Other people told Human Rights Watch that factory workers who are found to have elevated levels of lead are fired, not treated, and are not compensated for their termination.[215]

China has several legal instruments to protect workers from occupational health hazards. China’s Labor Contract Law and the Occupational Disease Prevention and Control Act are among the legal instruments intended to protect workers’ health rights and interests. These laws aim to protect workers’ safety and health through its legal obligations for a safe and hygienic workplace. Article 32 of the Occupational Disease Prevention and Control Act guarantees that “expenses for occupational health checkups shall be borne by the employer.” Article 36 ensures occupational health rights which include: the right to receive education and training in occupational health, to receive services for prevention of occupational diseases, to criticize, report, and accuse violations of laws and regulations which endanger workers, among others.[216]

Almost none of the adults interviewed by Human Rights Watch, including the majority of those who work at lead processing plants, were able to access government-sponsored testing or treatment for lead poisoning.

According to people interviewed by Human Rights Watch, adults in areas that are known to have severe lead poisoning— such as those in which we conducted interviews—are consistently denied testing.[217] Some adult interviewees said the local CCDC clinic or hospital in Henan had directly refused them testing. [218] Others said that each time they tried to get tested doctors came up with an excuse for why the testing could not be done, such as broken equipment.[219] Not only were they not able to participate in the free testing program, many adults were refused testing at local hospitals even when they were willing to pay out of pocket for the test.[220] Other people interviewed told us that the lead test was too expensive for them to pay for.[221]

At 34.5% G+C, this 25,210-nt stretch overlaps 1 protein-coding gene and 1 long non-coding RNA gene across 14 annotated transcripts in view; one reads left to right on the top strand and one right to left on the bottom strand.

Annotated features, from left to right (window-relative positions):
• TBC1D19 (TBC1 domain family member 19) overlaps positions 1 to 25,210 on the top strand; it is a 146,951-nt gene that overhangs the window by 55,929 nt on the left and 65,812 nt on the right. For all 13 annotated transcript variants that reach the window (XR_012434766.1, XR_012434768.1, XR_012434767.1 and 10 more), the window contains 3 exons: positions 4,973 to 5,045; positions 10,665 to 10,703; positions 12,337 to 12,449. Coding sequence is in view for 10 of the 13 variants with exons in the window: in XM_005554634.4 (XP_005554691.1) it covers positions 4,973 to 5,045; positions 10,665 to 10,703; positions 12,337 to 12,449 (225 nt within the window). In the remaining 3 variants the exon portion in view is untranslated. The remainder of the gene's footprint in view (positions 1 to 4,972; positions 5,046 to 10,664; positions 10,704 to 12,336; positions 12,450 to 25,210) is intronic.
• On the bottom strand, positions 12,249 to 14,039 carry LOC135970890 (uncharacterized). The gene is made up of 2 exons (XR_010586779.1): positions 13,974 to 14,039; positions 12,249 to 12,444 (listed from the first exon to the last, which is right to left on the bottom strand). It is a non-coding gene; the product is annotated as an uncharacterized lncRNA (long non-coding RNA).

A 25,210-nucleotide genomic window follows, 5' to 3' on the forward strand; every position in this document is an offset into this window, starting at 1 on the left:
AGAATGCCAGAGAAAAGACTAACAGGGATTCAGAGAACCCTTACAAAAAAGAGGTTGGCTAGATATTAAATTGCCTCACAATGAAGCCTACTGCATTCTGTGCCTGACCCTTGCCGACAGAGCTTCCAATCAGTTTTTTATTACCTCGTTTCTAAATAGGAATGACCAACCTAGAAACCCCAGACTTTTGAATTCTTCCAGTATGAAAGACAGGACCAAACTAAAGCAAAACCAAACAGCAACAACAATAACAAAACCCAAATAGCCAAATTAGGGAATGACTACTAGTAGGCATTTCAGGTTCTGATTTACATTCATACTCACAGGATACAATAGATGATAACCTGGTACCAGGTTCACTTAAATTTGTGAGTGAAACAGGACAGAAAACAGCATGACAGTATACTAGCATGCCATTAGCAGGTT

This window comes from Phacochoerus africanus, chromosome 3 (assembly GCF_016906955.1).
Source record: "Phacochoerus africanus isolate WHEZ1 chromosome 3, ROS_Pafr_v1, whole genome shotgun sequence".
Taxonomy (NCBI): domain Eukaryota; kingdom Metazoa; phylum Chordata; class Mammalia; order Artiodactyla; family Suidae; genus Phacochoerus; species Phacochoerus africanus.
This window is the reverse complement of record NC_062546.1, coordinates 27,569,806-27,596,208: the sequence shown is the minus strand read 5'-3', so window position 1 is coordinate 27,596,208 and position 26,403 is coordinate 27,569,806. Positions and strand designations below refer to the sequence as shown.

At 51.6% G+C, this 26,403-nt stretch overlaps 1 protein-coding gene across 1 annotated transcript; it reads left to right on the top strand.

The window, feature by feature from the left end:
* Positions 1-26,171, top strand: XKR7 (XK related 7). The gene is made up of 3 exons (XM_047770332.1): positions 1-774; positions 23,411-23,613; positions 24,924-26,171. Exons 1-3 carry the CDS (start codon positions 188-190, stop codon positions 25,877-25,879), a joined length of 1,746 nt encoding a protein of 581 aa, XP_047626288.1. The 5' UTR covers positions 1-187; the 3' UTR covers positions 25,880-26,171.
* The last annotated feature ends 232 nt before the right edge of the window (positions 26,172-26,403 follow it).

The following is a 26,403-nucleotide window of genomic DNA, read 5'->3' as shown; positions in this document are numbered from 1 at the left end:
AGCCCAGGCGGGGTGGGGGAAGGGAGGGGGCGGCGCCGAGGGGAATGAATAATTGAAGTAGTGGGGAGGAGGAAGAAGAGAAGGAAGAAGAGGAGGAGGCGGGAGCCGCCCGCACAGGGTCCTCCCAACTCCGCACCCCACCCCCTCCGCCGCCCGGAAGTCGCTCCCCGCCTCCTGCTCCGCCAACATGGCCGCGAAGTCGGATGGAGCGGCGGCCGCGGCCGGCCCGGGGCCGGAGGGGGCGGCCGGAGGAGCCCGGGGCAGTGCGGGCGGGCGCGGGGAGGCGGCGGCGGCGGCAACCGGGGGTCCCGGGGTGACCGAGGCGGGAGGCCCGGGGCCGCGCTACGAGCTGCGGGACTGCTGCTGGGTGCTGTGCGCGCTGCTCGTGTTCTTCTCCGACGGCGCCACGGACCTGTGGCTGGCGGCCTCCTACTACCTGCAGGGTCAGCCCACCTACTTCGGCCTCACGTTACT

However, the vast majority of adults interviewed by Human Rights Watch said they had not tried to get tested because the government has made it clear that testing is only for children.

III. China’s Domestic and International Obligations Related to Human Rights and the Environment

Right to Health

The right to highest attainable standard of health is found in article 25 of the Universal Declaration of Human Rights and in international treaties binding upon China, including the International Covenant on Economic Social and Cultural Rights and the Convention on the Rights of the Child.[222] Realization of this right imposes a number of duties on the Chinese government including the obligation to provide relevant health information and to guarantee nondiscriminatory access to healthcare services.[223]

Chinese law also contains a number of provisions that expressly protect the right to health. Most recently, the right to health is articulated in China’s National Human Rights Action Plan 2009-2010. The plan, issued by the Information Office of the State Council, lays out human rights obligations that are to take effect by 2011. This document, which is intended to strengthen the provisions laid out in the Chinese Constitution, contains strong protections of Chinese citizens’ right to health.

A number of other rights such as the right to receive and impart information and to access information and freedom of assembly also have direct relevance for realization and enjoyment of the right to health. China has signed but not ratified the International Covenant on Civil and Political Rights (ICCPR), which contains specific guarantees in relation to these rights. Additionally, Chinese domestic law provides for protection of these rights. The National Human Rights Action Plan reiterates the Chinese government’s commitment to “guarantee citizen’s right of information”. Article 35 of the Chinese Constitution also guarantees these basic rights: “Citizens of the People’s Republic of China enjoy freedom of speech, of the press, of assembly, of association, of procession and of demonstration.”[224]

As we document in this report, the families whose children have lead poisoning are affected by a series of factors that are impacting their health. Despite the visible signs of serious pollution in their communities, many continue to eat food grown in toxic soil and breathe polluted air. People we spoke to had not received adequate or accurate information regarding lead poisoning and therefore had an inaccurate perception of risk and a lack of understanding of how to protect themselves. People were able to access testing and limited treatment not on objective, evidence-based criteria, but according to standards that were unrelated to the health risk and appeared to have been arbitrarily set.

The Committee on Economic, Social and Cultural Rights, the body charged with interpreting and monitoring compliance with the ICESCR, confirms that social determents of health are crucial to the full realization of the right to health:

The Committee interprets the right to health….as an inclusive right extending not only to timely and appropriate health care but also to the underlying determinants of health, such as access to safe and potable water and adequate sanitation, an adequate supply of safe food, nutrition and housing, healthy occupational and environmental conditions, and access to health-related information and education.[225]